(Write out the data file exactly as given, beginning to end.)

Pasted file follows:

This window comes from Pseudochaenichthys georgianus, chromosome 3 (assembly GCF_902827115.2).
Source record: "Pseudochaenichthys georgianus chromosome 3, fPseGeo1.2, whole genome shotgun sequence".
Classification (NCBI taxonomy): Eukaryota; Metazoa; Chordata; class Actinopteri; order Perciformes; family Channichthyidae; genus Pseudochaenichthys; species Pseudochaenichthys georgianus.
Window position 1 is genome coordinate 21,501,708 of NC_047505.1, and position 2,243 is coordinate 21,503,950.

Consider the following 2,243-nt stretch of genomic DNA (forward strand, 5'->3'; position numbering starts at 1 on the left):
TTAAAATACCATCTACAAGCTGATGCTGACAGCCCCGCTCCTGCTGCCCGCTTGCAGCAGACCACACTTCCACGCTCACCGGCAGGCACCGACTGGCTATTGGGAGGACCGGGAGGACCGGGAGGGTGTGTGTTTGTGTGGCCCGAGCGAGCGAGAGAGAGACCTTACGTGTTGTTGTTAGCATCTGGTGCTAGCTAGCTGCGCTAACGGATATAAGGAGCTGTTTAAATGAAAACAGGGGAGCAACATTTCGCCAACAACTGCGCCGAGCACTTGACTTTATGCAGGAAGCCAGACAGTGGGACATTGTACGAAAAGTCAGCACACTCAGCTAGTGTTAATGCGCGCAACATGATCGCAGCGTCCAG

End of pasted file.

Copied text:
This window comes from Pseudochaenichthys georgianus, chromosome 3 (assembly GCF_902827115.2).
Source record: "Pseudochaenichthys georgianus chromosome 3, fPseGeo1.2, whole genome shotgun sequence".
Classification (NCBI taxonomy): Eukaryota; Metazoa; Chordata; class Actinopteri; order Perciformes; family Channichthyidae; genus Pseudochaenichthys; species Pseudochaenichthys georgianus.
Window position 1 is genome coordinate 21,501,708 of NC_047505.1, and position 2,243 is coordinate 21,503,950.

Consider the following 2,243-nt stretch of genomic DNA (forward strand, 5'->3'; position numbering starts at 1 on the left):
TTAAAATACCATCTACAAGCTGATGCTGACAGCCCCGCTCCTGCTGCCCGCTTGCAGCAGACCACACTTCCACGCTCACCGGCAGGCACCGACTGGCTATTGGGAGGACCGGGAGGACCGGGAGGGTGTGTGTTTGTGTGGCCCGAGCGAGCGAGAGAGAGACCTTACGTGTTGTTGTTAGCATCTGGTGCTAGCTAGCTGCGCTAACGGATATAAGGAGCTGTTTAAATGAAAACAGGGGAGCAACATTTCGCCAACAACTGCGCCGAGCACTTGACTTTATGCAGGAAGCCAGACAGTGGGACATTGTACGAAAAGTCAGCACACTCAGCTAGTGTTAATGCGCGCAACATGATCGCAGCGTCCAG